Note: I'm catching up on back articles, so the following post is in reference to an article from Dec. 2020.
A few things stuck out to me about this story -- apart from the overwhelming success of the fundraiser. 1) Some of the Soledad prisoners were mentoring Syon -- then a prep-school student -- at the prison itself. 2) His parents "put in an incredible amount of... gratitude and... trust in us to help mentor their son," according to Jason Bryant, one of the inmates. And 3) it was a reading group which these men/felons/prisoners were all members of, including Syon.
I love this!
However, prisoners are used as a resource and a market for private goods and services i.e. commissary and voice calls. They're also tapped as:
Under reasonable supervision, will prisons themselves permit eligible and re-integrable inmates to mentor incarcerated or unincarcerated youth? Or share their stories with students and the public at schools/colleges/libraries? Asked another way, what will prisons themselves permit eligible and re-integrable inmates to give back to the community and public life that some [might] someday rejoin?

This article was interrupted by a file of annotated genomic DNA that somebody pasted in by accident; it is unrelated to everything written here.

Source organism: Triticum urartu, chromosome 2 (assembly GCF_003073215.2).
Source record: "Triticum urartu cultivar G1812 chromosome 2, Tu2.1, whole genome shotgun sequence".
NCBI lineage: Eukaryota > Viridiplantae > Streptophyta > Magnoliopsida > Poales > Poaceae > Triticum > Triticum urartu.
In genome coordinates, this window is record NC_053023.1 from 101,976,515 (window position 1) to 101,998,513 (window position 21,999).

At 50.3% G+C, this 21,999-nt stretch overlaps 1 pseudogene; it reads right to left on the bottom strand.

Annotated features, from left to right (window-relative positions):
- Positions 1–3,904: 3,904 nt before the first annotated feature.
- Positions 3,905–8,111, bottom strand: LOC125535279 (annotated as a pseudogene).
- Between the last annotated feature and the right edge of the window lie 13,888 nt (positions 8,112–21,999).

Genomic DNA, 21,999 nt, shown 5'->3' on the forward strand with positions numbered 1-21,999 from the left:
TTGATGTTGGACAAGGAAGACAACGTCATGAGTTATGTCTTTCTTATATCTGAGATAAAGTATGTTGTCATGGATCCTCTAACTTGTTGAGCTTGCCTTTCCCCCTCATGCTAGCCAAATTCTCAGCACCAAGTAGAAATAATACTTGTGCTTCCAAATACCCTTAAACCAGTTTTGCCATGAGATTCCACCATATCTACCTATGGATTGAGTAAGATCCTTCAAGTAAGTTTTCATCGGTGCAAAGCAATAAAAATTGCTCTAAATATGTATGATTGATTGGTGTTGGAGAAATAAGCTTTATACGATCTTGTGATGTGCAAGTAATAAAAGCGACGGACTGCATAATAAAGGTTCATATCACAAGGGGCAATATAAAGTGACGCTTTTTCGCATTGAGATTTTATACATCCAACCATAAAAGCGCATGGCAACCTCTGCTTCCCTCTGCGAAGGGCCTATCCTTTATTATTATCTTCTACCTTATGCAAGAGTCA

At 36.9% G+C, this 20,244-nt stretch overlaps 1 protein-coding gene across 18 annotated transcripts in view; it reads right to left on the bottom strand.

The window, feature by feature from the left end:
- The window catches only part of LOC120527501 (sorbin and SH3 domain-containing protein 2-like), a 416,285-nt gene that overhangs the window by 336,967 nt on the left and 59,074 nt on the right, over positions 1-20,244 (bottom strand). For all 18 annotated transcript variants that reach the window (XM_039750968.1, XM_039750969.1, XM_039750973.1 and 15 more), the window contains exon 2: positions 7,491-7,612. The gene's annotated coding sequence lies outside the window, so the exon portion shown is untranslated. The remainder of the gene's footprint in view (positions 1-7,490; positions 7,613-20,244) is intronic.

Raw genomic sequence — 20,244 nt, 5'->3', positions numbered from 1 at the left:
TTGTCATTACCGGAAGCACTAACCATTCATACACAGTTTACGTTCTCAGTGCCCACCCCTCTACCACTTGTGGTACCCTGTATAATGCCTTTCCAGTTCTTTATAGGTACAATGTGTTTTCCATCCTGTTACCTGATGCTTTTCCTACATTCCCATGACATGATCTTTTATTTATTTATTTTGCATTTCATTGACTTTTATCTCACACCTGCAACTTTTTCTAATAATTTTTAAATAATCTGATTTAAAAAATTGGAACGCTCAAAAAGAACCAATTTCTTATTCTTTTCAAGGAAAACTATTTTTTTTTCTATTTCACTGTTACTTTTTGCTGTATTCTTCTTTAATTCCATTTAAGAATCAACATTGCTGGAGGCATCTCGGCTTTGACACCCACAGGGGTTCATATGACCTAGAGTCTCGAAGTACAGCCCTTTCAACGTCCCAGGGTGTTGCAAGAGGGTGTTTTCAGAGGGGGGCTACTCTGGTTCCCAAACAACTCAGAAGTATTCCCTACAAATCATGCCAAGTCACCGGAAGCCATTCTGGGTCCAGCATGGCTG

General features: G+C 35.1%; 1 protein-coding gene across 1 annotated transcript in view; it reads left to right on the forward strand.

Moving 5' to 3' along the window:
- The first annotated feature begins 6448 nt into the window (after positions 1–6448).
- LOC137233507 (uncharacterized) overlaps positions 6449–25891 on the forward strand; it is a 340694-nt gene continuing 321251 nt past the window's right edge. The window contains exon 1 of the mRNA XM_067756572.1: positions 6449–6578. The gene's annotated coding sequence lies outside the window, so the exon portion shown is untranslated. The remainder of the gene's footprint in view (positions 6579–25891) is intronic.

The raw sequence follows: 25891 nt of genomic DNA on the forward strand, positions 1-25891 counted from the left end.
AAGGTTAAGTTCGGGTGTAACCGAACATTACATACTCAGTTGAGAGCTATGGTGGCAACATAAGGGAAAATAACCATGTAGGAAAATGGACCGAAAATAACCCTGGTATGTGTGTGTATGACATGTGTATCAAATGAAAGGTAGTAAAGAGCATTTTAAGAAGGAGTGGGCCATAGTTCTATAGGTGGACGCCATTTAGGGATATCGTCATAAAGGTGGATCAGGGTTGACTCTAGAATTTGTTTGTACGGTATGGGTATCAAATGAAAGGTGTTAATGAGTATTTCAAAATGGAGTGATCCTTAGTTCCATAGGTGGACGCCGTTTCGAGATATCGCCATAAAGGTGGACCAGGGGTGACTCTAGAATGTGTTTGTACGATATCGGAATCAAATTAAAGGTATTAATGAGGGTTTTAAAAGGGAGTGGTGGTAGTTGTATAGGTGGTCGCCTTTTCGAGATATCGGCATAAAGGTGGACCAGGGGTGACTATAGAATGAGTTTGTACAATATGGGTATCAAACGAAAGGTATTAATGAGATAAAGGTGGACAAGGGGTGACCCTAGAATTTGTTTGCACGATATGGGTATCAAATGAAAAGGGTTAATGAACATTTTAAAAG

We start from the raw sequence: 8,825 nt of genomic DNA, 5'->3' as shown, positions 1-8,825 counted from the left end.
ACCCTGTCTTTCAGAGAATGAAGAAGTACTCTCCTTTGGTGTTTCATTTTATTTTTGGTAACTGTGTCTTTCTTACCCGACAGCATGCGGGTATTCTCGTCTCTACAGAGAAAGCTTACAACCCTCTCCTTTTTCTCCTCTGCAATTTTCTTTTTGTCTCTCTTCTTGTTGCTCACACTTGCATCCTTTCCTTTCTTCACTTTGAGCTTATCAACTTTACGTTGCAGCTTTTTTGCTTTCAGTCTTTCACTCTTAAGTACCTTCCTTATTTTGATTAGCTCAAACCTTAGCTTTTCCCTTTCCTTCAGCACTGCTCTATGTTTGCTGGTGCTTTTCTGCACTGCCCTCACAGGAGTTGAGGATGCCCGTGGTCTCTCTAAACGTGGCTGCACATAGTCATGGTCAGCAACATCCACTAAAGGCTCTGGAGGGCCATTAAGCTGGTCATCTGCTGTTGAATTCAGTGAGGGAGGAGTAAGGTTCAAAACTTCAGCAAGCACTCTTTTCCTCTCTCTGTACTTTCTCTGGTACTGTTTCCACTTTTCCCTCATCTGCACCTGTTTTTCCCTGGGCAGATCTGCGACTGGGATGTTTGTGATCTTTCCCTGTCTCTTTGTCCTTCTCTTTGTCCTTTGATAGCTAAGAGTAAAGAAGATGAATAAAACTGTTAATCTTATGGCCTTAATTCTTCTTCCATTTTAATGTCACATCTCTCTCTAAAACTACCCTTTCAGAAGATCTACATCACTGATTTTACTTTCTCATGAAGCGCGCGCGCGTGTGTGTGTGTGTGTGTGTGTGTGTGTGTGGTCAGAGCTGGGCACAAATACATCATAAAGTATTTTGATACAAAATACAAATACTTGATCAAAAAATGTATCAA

An extended comment on "California Prisoners raises [sic] $30K for High School in Need" (D. Givens)
Jubalyn ExWilliams lives in Pennsylvania (United States). You can find her writings and commentaries, including the one on "California Prisoners raises [sic] $30K for High School in Need" by D. Givens, at landturn.com/blog.
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